# Did I do something wrong in calculating the market equilibrium?

Sorry for asking such a silly question, but something seems odd about my answer to this question:

Suppose that two consumers, Jeff and Walt, are the only consumers in the market for carrots. Jeff’s demand curve is given by $Q_{Jeff}=10-2P$ and Walt’s demand curve is given by $Q_{Walt}=15-3P$.

a) Find the market demand curve for carrots.

b) Suppose the market supply curve is given by $Q_S = 2P$. Find the market equilibrium price and quantity.

So, this is how I answered the question:

(a) Let $Q_{Jeff} = 10 – 2P$ and $Q_{Walt} = 15 – 3P$. Then, $Q_{Jeff} + Q_{Walt} = Q_D = (10 – 2P) + (15 – 3P) = 10 + 15 – 2P – 3P = 25 – 5P$. Therefore, the demand curve for carrots is $Q_D(P) = 25 – 5P$.

(b) Let $Q_S = 2P$ and $Q_D = 25 – 5P$. At the market equilibrium price: $$2P = 25 – 5P \implies 2P + 5P = 25 \implies 7P = 25 \implies P = 25/7.$$ Thus, $P_E = 25/7$. Hence, $Q_E = 2P = 2(25/7) = 50/7$.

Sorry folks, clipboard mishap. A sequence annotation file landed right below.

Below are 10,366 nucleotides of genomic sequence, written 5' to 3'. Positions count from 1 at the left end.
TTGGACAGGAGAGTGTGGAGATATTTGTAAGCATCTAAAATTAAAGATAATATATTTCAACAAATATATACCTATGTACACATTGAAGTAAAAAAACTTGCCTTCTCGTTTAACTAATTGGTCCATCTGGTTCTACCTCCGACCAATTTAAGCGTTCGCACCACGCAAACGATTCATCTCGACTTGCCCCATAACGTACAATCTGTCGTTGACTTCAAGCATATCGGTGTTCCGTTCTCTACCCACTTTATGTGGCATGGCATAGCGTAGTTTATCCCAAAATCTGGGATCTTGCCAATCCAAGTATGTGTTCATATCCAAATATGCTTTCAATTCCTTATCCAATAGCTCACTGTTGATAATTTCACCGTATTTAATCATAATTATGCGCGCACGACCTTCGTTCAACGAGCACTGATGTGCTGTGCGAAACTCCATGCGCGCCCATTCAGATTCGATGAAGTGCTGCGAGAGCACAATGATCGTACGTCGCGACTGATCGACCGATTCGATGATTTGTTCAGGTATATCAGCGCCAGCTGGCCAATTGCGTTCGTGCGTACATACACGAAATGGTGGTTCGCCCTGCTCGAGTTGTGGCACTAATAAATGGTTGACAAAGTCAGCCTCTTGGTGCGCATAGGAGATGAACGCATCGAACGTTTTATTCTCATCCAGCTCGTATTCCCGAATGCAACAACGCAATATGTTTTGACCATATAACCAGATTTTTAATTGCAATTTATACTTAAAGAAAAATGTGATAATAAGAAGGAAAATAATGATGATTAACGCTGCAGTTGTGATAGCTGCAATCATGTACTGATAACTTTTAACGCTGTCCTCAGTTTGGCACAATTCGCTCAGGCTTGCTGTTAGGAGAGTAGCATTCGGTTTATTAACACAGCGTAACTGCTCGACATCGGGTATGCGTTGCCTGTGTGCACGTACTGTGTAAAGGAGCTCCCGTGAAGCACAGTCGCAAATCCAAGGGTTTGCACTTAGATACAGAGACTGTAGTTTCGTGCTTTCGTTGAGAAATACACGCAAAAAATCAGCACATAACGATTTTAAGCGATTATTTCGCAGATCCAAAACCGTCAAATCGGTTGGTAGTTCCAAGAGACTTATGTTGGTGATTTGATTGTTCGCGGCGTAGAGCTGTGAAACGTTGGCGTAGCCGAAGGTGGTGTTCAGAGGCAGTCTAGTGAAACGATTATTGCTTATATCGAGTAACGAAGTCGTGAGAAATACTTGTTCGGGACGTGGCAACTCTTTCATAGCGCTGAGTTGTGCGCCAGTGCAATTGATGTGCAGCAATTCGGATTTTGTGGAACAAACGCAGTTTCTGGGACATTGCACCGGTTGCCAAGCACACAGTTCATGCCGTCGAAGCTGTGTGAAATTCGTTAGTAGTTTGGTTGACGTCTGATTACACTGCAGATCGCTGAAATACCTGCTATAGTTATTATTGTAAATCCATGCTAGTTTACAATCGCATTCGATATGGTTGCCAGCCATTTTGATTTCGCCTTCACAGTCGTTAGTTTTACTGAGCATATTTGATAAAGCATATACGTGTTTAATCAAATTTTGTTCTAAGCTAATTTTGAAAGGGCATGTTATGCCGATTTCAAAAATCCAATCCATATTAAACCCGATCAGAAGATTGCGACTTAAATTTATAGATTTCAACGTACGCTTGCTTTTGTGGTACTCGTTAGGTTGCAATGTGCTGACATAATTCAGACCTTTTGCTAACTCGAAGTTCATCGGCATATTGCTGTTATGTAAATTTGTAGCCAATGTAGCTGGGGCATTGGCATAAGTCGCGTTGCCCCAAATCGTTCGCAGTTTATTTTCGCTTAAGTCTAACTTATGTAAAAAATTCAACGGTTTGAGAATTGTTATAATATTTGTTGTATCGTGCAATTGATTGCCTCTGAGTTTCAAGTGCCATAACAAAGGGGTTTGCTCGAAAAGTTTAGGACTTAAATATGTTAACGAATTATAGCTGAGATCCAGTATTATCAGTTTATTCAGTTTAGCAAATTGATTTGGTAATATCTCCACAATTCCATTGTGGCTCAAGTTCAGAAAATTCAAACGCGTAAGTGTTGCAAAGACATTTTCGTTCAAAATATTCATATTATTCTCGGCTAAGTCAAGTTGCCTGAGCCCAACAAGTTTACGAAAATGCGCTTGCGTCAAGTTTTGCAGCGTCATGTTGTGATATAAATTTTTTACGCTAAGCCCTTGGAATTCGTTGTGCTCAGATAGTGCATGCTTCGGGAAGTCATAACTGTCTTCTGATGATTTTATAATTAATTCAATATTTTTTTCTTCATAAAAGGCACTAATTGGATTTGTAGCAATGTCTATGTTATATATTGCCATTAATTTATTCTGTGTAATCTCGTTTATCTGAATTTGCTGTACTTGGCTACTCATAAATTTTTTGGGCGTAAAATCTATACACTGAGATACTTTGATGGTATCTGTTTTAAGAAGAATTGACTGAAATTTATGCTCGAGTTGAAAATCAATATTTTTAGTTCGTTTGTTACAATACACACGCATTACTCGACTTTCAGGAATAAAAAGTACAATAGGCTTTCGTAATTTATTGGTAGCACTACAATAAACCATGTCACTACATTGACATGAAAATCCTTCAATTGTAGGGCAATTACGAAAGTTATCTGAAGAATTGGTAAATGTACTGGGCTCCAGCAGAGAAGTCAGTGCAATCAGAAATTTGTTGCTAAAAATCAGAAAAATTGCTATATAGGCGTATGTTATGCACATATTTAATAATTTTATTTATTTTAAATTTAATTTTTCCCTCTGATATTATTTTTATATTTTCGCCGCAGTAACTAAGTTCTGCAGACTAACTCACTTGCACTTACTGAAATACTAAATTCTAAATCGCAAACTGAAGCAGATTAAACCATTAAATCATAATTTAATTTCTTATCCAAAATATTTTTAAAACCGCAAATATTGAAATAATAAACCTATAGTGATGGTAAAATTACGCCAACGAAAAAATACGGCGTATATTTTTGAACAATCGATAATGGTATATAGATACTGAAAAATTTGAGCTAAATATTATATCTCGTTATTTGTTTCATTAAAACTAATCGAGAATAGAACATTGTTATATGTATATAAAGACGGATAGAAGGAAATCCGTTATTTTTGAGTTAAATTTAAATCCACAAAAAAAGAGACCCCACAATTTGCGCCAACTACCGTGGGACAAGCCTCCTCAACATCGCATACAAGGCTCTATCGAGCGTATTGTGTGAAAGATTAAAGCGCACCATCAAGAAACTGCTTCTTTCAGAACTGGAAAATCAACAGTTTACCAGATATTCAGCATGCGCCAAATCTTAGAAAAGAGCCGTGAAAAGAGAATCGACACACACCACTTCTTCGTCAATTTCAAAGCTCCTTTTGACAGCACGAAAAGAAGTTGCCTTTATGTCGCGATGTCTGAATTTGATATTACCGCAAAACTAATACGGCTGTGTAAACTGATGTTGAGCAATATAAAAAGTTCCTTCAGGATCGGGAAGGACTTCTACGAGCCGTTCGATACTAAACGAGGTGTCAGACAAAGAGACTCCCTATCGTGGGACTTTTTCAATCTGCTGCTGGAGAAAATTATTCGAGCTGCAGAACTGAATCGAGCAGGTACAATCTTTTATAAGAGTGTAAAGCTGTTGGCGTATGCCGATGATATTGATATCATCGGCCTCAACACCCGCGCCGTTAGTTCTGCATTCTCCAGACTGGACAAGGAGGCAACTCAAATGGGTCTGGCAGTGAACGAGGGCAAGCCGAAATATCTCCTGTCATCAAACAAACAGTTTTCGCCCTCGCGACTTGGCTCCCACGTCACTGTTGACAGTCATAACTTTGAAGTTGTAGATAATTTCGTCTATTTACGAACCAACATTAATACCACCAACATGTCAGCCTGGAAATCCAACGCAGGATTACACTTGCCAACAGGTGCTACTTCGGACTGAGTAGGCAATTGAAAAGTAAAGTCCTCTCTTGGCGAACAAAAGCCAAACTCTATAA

I guess I just wasn't expecting fractions in my answer. As far as I can tell, I did everything right. Did I screw up somewhere?

• This looks quite fine. You did well! – Kitsune Cavalry Oct 9 '15 at 4:41
• Your solution is right. There could be always fractions for demand, supply quantities and for price. – optimal control Oct 9 '15 at 13:17
• Okay, thanks folks. I actually realised the odd feeling was a result of me using a proof-like method when my first-year economics class apparently calls for drawing the curves and adding them horizontally. I tried that method and got the same answer, so I suppose it must be probably right. – ConJoJohn Oct 9 '15 at 16:16
• I'm voting to close this question as off-topic because it was not really a question, more of an affirmation request. – Giskard Sep 23 '16 at 6:52
• I'm voting to close this question as off-topic because it was not really a question, but a confirmation of results. This is never going to be of use to any other user. – luchonacho Jul 4 '17 at 18:21